I've seen this mentioned several times, is it personal opinion or is there some empirical evidence to back it up? My pancreas produces adequate amounts of insulin (I paid for my own c-pep test) so my major problem is insulin resistance.
    What worries me about these sorts of statements is that if you say them often enough and in a convincing enough manner everyone starts to believe it. Trawling through the immense number of articles on metformin I haven't come across anything that say it only has a small effect. Although some mention that it also helps lower total cholesterol and trig levels.
     
  9. storyman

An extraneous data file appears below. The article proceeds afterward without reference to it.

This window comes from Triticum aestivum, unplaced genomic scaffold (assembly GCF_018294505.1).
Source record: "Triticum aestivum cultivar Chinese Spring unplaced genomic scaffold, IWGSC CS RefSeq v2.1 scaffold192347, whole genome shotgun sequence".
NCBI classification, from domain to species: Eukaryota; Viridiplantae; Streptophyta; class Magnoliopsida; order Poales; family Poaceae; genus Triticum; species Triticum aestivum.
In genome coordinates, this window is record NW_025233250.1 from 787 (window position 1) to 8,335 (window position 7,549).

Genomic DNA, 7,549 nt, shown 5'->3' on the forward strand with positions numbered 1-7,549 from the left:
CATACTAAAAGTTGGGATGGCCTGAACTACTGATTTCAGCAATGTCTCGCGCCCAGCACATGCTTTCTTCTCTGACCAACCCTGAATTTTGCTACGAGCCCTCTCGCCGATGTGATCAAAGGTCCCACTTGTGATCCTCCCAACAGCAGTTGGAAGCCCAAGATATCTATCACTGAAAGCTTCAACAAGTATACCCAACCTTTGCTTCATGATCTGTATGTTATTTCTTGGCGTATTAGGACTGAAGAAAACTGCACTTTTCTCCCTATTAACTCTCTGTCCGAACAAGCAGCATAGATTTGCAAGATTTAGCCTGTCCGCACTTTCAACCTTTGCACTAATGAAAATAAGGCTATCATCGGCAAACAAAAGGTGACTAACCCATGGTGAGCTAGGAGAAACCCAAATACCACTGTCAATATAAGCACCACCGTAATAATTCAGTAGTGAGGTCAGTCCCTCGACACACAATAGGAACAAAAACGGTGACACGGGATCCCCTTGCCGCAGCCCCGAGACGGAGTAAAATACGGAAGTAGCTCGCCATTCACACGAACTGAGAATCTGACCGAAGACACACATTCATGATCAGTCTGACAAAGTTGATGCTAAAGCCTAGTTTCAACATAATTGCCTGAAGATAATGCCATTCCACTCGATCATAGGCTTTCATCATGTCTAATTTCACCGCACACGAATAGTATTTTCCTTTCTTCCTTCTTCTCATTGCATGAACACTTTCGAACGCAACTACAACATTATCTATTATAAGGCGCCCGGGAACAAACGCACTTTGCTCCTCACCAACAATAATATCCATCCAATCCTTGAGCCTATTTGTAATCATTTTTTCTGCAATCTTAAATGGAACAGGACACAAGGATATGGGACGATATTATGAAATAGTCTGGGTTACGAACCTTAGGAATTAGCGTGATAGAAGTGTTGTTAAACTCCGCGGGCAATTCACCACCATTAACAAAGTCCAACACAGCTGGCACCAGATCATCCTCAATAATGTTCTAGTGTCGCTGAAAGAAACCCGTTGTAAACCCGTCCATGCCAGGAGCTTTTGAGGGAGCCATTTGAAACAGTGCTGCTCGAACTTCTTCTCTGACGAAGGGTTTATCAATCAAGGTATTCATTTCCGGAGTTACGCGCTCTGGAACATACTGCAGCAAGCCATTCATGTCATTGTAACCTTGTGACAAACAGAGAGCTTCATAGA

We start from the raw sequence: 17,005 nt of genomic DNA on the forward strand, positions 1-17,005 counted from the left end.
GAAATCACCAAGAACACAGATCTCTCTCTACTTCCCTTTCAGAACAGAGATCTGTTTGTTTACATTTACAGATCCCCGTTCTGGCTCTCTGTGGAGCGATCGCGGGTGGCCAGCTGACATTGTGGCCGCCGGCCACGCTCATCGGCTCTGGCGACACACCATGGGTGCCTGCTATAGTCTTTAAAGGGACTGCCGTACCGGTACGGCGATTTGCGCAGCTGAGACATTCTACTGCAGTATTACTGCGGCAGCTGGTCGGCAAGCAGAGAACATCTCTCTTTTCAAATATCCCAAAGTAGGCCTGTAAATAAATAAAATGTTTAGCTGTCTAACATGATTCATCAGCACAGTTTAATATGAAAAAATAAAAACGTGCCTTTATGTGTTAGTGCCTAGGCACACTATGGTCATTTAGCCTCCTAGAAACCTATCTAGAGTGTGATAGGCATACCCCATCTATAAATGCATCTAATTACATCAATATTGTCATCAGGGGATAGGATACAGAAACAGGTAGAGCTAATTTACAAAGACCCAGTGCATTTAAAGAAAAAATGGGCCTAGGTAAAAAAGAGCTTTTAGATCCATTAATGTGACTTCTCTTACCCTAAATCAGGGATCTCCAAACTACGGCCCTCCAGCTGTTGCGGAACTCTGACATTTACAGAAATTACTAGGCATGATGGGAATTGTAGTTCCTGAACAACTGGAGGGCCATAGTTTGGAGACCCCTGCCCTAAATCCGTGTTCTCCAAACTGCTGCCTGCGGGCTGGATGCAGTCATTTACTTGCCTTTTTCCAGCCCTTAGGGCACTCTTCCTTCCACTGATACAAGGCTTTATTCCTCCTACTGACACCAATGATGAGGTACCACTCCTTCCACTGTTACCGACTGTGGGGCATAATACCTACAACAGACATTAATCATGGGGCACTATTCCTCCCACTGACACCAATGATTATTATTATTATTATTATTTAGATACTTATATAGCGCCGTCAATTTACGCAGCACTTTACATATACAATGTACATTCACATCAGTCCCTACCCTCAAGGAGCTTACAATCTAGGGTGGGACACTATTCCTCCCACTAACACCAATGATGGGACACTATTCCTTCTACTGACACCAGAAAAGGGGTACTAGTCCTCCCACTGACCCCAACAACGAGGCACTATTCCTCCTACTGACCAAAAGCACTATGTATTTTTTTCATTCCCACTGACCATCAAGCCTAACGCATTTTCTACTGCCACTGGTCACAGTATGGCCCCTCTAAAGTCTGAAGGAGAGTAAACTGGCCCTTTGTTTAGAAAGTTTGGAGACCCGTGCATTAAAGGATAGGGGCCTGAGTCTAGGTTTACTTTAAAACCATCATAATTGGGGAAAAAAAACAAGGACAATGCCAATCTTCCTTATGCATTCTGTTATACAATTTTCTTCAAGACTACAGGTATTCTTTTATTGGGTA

storyman Type 2 · Member

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  10. DeepBlue

    DeepBlue Type 2 · Newbie

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    Hi
    I was giventhe same advice when I was diagnosed type 2 and found it strange that the doctor advised me not to test my bloods so I would not be given a meter.
    It was the same when I was put on Glicazide do not test bloods..... even on Glicazide (i know its spelt wrong) however when I went to see my diabetic nurse (who was useless) but I asked her and I got meter from her eventually.

    IMHO I think that the NHS is not giving out blood glucose test meters to T2 diabetics in a short sighted ploy to save money, but it just means that we go through our days with being able to test our bloods and feeling like **** while our diabetes symptom get worse just so NHS gets to save £10M.
     
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  11. treborc

    treborc Type 2 · Member

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  12. Blonde45

    Blonde45 Type 2 · Newbie